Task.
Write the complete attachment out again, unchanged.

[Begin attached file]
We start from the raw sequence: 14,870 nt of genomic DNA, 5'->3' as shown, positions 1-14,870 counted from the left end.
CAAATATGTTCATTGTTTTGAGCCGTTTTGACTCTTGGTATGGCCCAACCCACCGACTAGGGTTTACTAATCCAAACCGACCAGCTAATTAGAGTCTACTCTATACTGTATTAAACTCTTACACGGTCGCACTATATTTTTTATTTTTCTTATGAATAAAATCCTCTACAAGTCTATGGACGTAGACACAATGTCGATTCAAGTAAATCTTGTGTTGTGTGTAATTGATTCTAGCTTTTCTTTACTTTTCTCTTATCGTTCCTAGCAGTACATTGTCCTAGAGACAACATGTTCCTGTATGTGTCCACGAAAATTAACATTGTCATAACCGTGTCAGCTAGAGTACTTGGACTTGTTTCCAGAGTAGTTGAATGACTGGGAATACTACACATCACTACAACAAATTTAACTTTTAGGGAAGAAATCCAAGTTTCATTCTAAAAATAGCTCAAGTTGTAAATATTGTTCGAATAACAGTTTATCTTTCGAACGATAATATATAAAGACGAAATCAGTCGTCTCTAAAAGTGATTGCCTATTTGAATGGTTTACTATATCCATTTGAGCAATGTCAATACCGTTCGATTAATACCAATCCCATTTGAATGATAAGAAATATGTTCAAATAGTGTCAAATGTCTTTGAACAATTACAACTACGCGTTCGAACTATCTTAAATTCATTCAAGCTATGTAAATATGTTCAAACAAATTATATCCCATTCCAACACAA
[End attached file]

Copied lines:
We start from the raw sequence: 14,870 nt of genomic DNA, 5'->3' as shown, positions 1-14,870 counted from the left end.
CAAATATGTTCATTGTTTTGAGCCGTTTTGACTCTTGGTATGGCCCAACCCACCGACTAGGGTTTACTAATCCAAACCGACCAGCTAATTAGAGTCTACTCTATACTGTATTAAACTCTTACACGGTCGCACTATATTTTTTATTTTTCTTATGAATAAAATCCTCTACAAGTCTATGGACGTAGACACAATGTCGATTCAAGTAAATCTTGTGTTGTGTGTAATTGATTCTAGCTTTTCTTTACTTTTCTCTTATCGTTCCTAGCAGTACATTGTCCTAGAGACAACATGTTCCTGTATGTGTCCACGAAAATTAACATTGTCATAACCGTGTCAGCTAGAGTACTTGGACTTGTTTCCAGAGTAGTTGAATGACTGGGAATACTACACATCACTACAACAAATTTAACTTTTAGGGAAGAAATCCAAGTTTCATTCTAAAAATAGCTCAAGTTGTAAATATTGTTCGAATAACAGTTTATCTTTCGAACGATAATATATAAAGACGAAATCAGTCGTCTCTAAAAGTGATTGCCTATTTGAATGGTTTACTATATCCATTTGAGCAATGTCAATACCGTTCGATTAATACCAATCCCATTTGAATGATAAGAAATATGTTCAAATAGTGTCAAATGTCTTTGAACAATTACAACTACGCGTTCGAACTATCTTAAATTCATTCAAGCTATGTAAATATGTTCAAACAAATTATATCCCATTCCAACACAA